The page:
| IT/HPC Management

Dispelling the Top 5 Myths of Cloud HPC Myth #5: Cloud is Not Secure Enough For HPC

Myth #5: Cloud is Not Secure Enough For HPC

Editor’s note: This is the 5th blog post of the ebook Dispelling the Myths of Cloud HPC. Read the full piece here.

The last HPC myth in the cloud that needs to be dispelled pertains to security and compliance. It has been long assumed organizations cannot run sensitive workloads on public cloud infrastructure because of compliance and security standards. Today cloud service providers routinely achieve compliance with a wide range of standards and requirements, including:

  • FedRAMP: The Federal Risk and Authorization Management Program (FedRAMP) is a government-wide program that provides a standardized approach to security assessment, authorization, and continuous monitoring for cloud products and services. FedRAMP empowers agencies to use modern cloud technologies, with emphasis on security and protection of federal information as part of an effort to accelerate the adoption of secure cloud platforms.
  • ITAR: The International Traffic in Arms Regulations (ITAR) are a set of U.S. government regulations administered by the U.S. Department of State’s Directorate of Defense Trade Controls (DDTC). These regulations control the export of defense articles and defense services, including the placing of restrictions on the handling of software and technical data controlled on the United States Munitions List (USML).
  • SOC-2: A System and Organization Controls audit conducted by a third party assesses the information security and privacy compliance with standards established by the American Institute of Certified Public Accountants (AICPA). These reports verify that an organization has effective security, processing integrity, privacy, and availability of information. 
  • ISO 27001: ISO/IEC 27001:2013 (ISO 27001) is an international standard that helps organizations manage the security of their information assets. It provides a management framework for implementing an information security management system to ensure confidentiality, integrity, and availability.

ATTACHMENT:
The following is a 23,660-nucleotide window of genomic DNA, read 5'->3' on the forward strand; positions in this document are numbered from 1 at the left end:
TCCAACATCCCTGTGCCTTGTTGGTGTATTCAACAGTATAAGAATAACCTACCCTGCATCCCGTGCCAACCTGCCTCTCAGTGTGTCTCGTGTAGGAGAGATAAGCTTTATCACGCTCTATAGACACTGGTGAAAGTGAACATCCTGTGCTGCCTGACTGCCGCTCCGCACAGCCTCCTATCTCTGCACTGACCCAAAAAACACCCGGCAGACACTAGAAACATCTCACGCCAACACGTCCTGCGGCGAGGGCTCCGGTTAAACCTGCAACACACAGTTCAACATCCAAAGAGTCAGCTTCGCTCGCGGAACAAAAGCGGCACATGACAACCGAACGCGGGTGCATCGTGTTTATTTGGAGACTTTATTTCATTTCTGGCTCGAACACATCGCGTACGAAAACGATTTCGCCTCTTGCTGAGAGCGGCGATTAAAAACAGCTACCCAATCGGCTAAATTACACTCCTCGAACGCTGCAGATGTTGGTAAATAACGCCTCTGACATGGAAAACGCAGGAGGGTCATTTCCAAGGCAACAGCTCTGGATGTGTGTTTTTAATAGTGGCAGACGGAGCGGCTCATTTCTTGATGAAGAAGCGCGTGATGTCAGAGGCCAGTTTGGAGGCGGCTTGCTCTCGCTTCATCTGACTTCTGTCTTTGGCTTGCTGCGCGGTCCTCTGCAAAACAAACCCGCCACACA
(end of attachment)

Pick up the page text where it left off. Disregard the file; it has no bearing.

Many protected and sensitive workloads are already running in the cloud. In fact, it may be more likely to experience a breach in an on-premises IT environment than a cloud platform with leading security and compliance protocols. The number of government agencies around the world that make use of cloud platforms to process and secure data using private cloud instances running on shared infrastructure has dramatically increased in the last three years. It is important to evaluate that both the hpc infrastructure and the services utilized and built on top also have the necessary security from end-to-end.

It’s Time to Modernize HPC With the Best in Cloud

It is always constantly evolving. Where to run HPC applications is not the only IT decision that organizations have revisited as cloud computing environments mature. The first cloud HPC deployments essentially amounted to little more than deploying the same type of enterprise applications IT teams ran in an on-premises IT environment in the cloud. The new and current era of cloud computing enables new use cases on top of making it more efficient to build, deploy, share, update, and manage applications more efficiently than ever.

HPC in the cloud benefits organizations by eliminating on-premises infrastructure constraints in a way that makes it easier to pay only for the capacity used no matter how much is required. They enable organizations to innovate without constraint, improve flexibility and deliver faster results. 

Naturally, there may still be a handful of HPC applications that don’t lend themselves to the cloud but as time marches on, the number of those applications continues to grow smaller with each passing day


  • Garrett VanLee

    Garrett VanLee leads Product Marketing at Rescale where he works closely with customers on the cutting edge of innovation across industries. He enjoys sharing customer success stories, research breakthrouths, and best-practices from Rescale engineers, scientists, and IT professionals to help other organizations. Garrett is currently focused on the convergence of supercomputing, HPC, and AI simulation models and how these trends are driving discoveries in science and industry.

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